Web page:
A gripping, tense and harrowing film that should leave all viewers raging against the self-interested machinery of tyranny.
It’s the late 1600s in Moravia. An old woman receiving communion is caught hiding her wafer. She tells the priest that she’s going to give it to a friend; the friend is going to feed the wafer to a cow who has stopped giving milk. The priest tells the local landowner, a countess, who counsels with her clergymen. Enlightened deacon Lautner (Romancik) dismisses the affair, asking why ignorant superstitions should be punished; but the other clergymen agree that an independent court of inquisition should be set up, presided over by failed lawyer turned tavern keeper Boblig (Smeral).
And so, a vortex of misogyny, repressed lust, envy, lies, torture, self-aggrandisement and barbarous immolation starts to twist and turn. Soon it will destroy the whole community.
The feeling of adrenalized dread kicks in from the first minutes of Vávra’s widescreen black and white film. The direction of the story may be obvious but there’s something special about the nuances Vávra and co-writer Ester Krumbachová (who co-wrote the classic Czech New Wave films Daisies and Fruit of Paradise with Vera Chytilová) bring to the screenplay.
Not only did they use court transcripts from the real Boblig witch trials (1678 to 1695) in the film script, but the story is intercut with close-ups of a ravaged, cowled face spitting out hallucinatory, hate-filled invective which I assume are passages from the popular if infamous 15th century witch hunter’s manual Malleus Maleficarum or Witches’ Hammer.
These material, textual references are important because this film, unlike say Miller’s The Crucible, downplays the role of both hysteria and religious (including pagan) belief in witch hunts; in favour of examining the agendas of the executives of a law that’s cruel and contradictory even before the ‘folk law’ of Malleus Maleficarum is brought into the equation.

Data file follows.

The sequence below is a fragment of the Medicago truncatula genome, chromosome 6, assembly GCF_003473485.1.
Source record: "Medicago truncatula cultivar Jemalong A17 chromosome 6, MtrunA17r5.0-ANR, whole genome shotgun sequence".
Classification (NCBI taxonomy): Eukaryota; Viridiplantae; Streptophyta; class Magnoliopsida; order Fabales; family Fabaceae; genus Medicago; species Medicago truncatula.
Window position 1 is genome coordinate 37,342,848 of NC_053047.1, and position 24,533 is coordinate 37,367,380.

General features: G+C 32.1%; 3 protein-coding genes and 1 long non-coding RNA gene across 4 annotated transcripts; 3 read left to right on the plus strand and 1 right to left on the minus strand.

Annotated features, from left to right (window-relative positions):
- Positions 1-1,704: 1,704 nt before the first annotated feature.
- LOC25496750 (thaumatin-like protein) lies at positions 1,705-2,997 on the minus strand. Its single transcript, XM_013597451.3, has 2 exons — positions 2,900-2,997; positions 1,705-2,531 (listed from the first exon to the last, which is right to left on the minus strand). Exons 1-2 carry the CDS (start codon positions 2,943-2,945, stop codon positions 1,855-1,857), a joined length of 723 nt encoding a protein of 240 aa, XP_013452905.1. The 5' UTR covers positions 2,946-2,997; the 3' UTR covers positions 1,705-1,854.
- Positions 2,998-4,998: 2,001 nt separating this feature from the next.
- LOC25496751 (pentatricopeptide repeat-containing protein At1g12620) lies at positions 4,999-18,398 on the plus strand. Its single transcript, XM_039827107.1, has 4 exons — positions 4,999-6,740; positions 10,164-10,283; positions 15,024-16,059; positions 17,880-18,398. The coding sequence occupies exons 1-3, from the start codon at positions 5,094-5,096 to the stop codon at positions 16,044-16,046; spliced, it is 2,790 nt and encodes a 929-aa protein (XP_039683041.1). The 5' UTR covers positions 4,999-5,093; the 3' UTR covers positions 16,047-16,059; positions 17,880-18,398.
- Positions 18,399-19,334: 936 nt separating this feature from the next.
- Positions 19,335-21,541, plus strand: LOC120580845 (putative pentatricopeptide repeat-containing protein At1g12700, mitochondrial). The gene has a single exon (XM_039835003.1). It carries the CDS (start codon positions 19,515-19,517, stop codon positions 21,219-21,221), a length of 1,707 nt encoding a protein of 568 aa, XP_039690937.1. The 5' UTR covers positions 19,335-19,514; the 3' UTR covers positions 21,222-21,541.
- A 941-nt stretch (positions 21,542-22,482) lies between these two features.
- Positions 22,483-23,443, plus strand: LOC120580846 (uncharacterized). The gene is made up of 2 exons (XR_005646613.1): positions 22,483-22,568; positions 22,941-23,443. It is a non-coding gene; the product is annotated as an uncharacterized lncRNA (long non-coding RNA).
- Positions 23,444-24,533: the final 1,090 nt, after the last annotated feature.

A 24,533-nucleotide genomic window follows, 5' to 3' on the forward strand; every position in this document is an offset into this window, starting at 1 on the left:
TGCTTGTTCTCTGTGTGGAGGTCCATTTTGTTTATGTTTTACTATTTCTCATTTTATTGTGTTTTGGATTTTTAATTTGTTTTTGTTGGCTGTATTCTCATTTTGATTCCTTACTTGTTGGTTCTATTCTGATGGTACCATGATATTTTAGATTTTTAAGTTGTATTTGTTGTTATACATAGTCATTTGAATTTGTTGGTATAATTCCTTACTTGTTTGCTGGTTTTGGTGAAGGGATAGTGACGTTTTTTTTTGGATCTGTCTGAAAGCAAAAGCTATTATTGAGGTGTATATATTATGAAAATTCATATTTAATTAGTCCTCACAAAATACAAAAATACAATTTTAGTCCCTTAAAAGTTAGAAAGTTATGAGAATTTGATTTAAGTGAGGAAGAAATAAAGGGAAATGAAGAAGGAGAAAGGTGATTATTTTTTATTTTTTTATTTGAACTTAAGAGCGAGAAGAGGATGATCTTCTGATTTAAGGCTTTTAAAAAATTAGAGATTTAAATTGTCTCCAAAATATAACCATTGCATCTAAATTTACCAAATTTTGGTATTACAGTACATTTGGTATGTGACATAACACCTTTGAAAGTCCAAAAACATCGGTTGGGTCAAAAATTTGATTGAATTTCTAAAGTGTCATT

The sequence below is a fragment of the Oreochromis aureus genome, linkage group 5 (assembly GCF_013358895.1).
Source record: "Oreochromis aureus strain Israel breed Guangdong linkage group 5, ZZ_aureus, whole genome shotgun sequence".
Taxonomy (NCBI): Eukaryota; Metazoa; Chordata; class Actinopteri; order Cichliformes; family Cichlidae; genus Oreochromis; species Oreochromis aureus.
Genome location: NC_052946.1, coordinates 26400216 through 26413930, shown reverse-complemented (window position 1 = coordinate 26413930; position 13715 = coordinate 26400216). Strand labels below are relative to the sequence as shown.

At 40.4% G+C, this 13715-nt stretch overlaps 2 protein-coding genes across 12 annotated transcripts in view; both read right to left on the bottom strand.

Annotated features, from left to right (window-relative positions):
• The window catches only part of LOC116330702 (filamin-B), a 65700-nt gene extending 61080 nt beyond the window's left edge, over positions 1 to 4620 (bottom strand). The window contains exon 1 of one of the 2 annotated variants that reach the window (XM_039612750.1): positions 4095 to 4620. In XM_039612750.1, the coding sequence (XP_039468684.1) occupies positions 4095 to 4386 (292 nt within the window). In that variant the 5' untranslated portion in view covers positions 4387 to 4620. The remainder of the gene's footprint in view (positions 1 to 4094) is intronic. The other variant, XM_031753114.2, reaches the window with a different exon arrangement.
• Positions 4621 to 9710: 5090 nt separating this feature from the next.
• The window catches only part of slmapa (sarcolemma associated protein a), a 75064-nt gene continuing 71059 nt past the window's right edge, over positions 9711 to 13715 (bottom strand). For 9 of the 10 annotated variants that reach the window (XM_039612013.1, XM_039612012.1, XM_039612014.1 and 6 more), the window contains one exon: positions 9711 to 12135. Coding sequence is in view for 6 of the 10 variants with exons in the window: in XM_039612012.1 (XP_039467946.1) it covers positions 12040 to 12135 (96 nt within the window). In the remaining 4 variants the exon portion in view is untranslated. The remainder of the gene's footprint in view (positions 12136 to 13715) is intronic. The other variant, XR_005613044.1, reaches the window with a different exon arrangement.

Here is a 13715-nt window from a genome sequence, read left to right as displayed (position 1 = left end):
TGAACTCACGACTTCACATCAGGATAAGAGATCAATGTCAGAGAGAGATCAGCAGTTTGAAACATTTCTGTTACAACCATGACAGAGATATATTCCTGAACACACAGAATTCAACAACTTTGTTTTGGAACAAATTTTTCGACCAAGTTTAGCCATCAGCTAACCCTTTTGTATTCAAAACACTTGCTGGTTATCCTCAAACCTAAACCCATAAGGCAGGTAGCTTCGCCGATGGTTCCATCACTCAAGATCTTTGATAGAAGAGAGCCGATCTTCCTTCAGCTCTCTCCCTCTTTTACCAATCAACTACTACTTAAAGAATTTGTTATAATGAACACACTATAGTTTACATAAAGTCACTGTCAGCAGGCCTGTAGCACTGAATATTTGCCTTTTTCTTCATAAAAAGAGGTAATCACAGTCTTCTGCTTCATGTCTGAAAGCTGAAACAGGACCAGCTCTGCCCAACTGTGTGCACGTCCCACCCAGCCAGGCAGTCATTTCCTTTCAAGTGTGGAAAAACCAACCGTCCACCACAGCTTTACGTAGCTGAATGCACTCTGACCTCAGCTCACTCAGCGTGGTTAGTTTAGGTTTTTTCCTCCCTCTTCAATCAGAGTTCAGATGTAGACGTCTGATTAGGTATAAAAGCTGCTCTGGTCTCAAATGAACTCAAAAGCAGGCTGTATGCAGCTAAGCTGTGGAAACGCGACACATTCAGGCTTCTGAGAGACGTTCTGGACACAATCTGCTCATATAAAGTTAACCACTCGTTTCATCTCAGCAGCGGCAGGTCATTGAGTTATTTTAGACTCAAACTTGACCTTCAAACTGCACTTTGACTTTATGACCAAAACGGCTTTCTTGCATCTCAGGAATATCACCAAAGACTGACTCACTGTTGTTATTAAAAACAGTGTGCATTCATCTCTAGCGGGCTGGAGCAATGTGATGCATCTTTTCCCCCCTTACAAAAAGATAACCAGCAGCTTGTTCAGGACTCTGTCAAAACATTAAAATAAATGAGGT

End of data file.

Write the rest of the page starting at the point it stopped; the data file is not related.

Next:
Who needs religious hypocrisy when it’s the logic of the law being implemented here that requires, for example, the accused to prove their innocence? Who needs religious hypocrisy when the entire court script is written by Boblig?
Boblig and his gargoyle of an accomplice, Ignác (Kemr), torture women until they can feed them the denunciations they will repeat before the court, lines that allow Boblig to incriminate the richer residents of the community and confiscate their possessions and wealth.
Folk superstition becomes the site of a political struggle, a power grab that’s fired by class envy more than religious belief. And torture is that power grab’s ultimate weapon; with it the script comes full circle.
For the grim and inescapable truth first set out by one of the clergymen still holds as the credits roll: torture will eventually make the tortured say what the torturer wants them to say. There is no hero’s escape possible.
Smeral is truly disturbing as the lascivious, drunken lout with the law book on his side. His villain is comical in his monstrosity, but no less monstrous or credible for that reason. Romancik plays the stolid, flawed hero well too.
Sona Valentová as Suzana, Lautner’s young lover, is the film’s iconic example of woman subjected to and crucified by a very male law. Her naked body has featured on much of the film’s publicity over the years, leading Witchhammer to be misconstrued as a horror or exploitation film.
But Witchhammer presents all the victims in an ethical and differentiated fashion.
Witchhammer is out on DVD and Blu-ray on 30 November.